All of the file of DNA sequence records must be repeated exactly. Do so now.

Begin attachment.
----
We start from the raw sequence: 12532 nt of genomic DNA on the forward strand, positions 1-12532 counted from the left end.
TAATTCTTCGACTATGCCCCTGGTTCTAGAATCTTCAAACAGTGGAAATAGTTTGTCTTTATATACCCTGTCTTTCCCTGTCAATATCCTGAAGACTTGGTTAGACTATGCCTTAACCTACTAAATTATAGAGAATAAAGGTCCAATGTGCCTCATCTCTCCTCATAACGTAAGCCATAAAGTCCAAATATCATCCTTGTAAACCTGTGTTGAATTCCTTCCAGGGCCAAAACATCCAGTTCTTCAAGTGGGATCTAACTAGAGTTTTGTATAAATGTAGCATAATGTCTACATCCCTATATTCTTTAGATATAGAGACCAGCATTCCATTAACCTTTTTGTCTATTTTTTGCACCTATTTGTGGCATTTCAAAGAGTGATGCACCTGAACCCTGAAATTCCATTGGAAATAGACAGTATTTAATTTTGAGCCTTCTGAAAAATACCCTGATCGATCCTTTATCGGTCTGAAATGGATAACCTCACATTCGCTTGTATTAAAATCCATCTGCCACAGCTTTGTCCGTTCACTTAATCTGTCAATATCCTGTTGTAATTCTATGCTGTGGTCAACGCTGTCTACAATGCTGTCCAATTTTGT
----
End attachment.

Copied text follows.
We start from the raw sequence: 12532 nt of genomic DNA on the forward strand, positions 1-12532 counted from the left end.
TAATTCTTCGACTATGCCCCTGGTTCTAGAATCTTCAAACAGTGGAAATAGTTTGTCTTTATATACCCTGTCTTTCCCTGTCAATATCCTGAAGACTTGGTTAGACTATGCCTTAACCTACTAAATTATAGAGAATAAAGGTCCAATGTGCCTCATCTCTCCTCATAACGTAAGCCATAAAGTCCAAATATCATCCTTGTAAACCTGTGTTGAATTCCTTCCAGGGCCAAAACATCCAGTTCTTCAAGTGGGATCTAACTAGAGTTTTGTATAAATGTAGCATAATGTCTACATCCCTATATTCTTTAGATATAGAGACCAGCATTCCATTAACCTTTTTGTCTATTTTTTGCACCTATTTGTGGCATTTCAAAGAGTGATGCACCTGAACCCTGAAATTCCATTGGAAATAGACAGTATTTAATTTTGAGCCTTCTGAAAAATACCCTGATCGATCCTTTATCGGTCTGAAATGGATAACCTCACATTCGCTTGTATTAAAATCCATCTGCCACAGCTTTGTCCGTTCACTTAATCTGTCAATATCCTGTTGTAATTCTATGCTGTGGTCAACGCTGTCTACAATGCTGTCCAATTTTGT